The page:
Want to know whether someone is Canadian or American? Check what they do on their smartphones. While Canadians and Americans may both prefer iPhones and Angry Birds, they differ on several smartphone behaviors, according to search marketing agency Catalyst, citing research conducted by Catalyst Canada and GroupM Next.
More than half of American cell phone users (52%), for instance, use their devices to check sports scores versus 39% of Canadians. Americans are also more likely than Canadians to use smartphones to check weather (62% vs. 55%), get directions (60% vs. 53%), find new restaurants (45% vs. 36%), and look up stock quotes (31% vs. 22%).
On the other hand, Canadians are more likely than Americans to read (30% vs. 23%) and write (16% vs. 10%) emails.
Similar to the U.S., Canada is becoming more nuanced about understanding user data.
“For brands and marketers, the story of smartphone growth is no longer about market penetration. It is about where and how consumers use them,” said Jeff Lancaster, CEO, Catalyst Canada. "In this broader picture, brands can be more meaningful and valuable to consumers by better understanding the settings in which they’re using smartphones, and understanding the information consumers are seeking and activities they’re doing at that time. Brands can then implement strategies that more closely associate their business with those activities, increase their visibility, and ultimately, become the customer’s solution.”
The research also examines Canadian smartphone adoption and behaviors based on location and native language. Overall, smartphones are necessities -- not luxury items -- for Canadians. Half of smartphone owners have owned one for at least two years, and 14 percent of users have owned a smartphone for more than five years.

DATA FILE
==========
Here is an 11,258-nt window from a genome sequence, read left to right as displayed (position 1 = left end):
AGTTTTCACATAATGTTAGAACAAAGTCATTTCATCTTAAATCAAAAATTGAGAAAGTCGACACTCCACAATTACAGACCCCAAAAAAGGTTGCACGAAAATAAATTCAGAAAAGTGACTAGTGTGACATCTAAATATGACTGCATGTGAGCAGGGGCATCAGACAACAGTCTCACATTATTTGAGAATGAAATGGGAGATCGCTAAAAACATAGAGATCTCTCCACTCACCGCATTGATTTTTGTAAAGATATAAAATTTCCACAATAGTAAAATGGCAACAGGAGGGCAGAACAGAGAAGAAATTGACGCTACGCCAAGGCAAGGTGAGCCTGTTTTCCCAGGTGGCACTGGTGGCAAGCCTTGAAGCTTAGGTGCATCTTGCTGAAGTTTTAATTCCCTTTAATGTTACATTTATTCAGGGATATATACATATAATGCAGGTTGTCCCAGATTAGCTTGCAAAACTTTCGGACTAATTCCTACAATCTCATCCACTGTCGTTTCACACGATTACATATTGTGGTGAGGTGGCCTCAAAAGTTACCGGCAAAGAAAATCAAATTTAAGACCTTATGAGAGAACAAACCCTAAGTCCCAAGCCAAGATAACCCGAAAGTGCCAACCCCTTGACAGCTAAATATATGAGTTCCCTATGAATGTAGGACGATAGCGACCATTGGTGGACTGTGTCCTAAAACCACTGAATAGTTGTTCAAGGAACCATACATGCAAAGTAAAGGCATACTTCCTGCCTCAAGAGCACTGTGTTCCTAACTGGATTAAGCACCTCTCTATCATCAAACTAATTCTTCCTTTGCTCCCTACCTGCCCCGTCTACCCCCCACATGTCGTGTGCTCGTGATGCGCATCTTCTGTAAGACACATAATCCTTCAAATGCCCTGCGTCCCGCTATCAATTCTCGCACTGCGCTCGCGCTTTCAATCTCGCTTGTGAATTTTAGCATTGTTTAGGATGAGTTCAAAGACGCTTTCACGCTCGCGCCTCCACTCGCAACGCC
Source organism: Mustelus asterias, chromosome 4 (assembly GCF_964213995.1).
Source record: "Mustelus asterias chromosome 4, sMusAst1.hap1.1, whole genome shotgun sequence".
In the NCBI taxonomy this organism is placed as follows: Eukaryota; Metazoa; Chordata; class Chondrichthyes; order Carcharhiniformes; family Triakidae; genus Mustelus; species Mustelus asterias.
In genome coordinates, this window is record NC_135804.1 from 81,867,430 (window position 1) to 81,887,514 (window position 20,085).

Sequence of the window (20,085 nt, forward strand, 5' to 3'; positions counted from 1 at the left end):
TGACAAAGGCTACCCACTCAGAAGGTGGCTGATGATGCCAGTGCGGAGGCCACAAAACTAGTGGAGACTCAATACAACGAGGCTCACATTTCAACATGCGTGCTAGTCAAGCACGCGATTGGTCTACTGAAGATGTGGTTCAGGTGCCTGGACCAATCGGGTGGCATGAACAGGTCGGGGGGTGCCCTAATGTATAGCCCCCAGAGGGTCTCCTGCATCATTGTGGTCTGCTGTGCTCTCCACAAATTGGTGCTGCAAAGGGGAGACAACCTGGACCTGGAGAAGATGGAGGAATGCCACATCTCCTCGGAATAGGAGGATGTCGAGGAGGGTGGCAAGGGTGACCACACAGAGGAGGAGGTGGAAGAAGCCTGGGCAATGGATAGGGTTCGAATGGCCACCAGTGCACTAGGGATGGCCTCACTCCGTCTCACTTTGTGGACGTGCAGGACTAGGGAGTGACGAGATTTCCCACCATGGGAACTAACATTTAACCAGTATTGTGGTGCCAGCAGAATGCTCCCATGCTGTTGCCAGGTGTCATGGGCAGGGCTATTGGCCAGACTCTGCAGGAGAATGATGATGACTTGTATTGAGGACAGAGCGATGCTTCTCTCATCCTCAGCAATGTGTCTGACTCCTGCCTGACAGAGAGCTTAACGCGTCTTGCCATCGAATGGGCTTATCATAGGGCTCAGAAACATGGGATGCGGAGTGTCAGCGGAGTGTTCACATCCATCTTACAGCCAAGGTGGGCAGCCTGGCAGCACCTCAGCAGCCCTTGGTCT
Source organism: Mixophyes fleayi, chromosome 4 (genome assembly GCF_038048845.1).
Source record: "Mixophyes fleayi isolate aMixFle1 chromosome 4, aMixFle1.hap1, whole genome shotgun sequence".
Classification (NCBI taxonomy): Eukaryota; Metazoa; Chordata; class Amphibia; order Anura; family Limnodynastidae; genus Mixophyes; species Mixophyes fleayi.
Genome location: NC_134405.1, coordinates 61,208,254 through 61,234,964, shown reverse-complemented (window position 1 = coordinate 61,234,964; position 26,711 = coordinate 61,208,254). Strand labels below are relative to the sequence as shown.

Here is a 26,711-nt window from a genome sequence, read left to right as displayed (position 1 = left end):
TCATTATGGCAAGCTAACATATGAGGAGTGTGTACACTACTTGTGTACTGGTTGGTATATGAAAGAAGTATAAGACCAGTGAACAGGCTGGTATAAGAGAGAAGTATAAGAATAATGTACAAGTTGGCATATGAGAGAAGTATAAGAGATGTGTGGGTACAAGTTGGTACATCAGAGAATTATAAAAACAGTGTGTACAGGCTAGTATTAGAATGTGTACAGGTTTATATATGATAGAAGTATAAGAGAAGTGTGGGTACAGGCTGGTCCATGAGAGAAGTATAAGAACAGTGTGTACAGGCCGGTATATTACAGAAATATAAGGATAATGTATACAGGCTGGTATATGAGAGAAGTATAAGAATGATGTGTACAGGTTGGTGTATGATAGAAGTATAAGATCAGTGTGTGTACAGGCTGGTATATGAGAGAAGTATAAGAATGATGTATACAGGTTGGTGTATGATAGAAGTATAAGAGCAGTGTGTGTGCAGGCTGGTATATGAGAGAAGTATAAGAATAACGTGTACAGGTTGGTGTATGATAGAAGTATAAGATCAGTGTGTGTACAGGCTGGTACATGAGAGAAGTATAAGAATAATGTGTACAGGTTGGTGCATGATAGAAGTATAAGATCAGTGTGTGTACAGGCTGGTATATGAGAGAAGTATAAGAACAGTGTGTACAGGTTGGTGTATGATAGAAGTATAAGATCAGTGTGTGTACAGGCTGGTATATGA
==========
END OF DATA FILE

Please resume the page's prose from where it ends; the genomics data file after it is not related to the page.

Plus, of smartphone users searching for product information, 65% do it while standing in line, 65% do it while eating, and 60% search for info during their commute. Being featured in an app store and word of mouth are top factors that influence smartphone users to download an app.
Smartphone usage behaviors and sentiment among French- and English-speaking users are quite similar to each other. That said, French-speaking smartphone users are half as likely to have frustration typing on smartphones as English-speaking users.
Still, one language that everyone understands is poor service. The most frequently cited frustrations among users include load times, poor mobile Web sites or functionality, the need for too much typing, poor local business information, and lack of product features available.
Brand interaction is also a potential turnoff. Consumers are twice as unhappy with brand queries as with general information queries, reports Catalyst.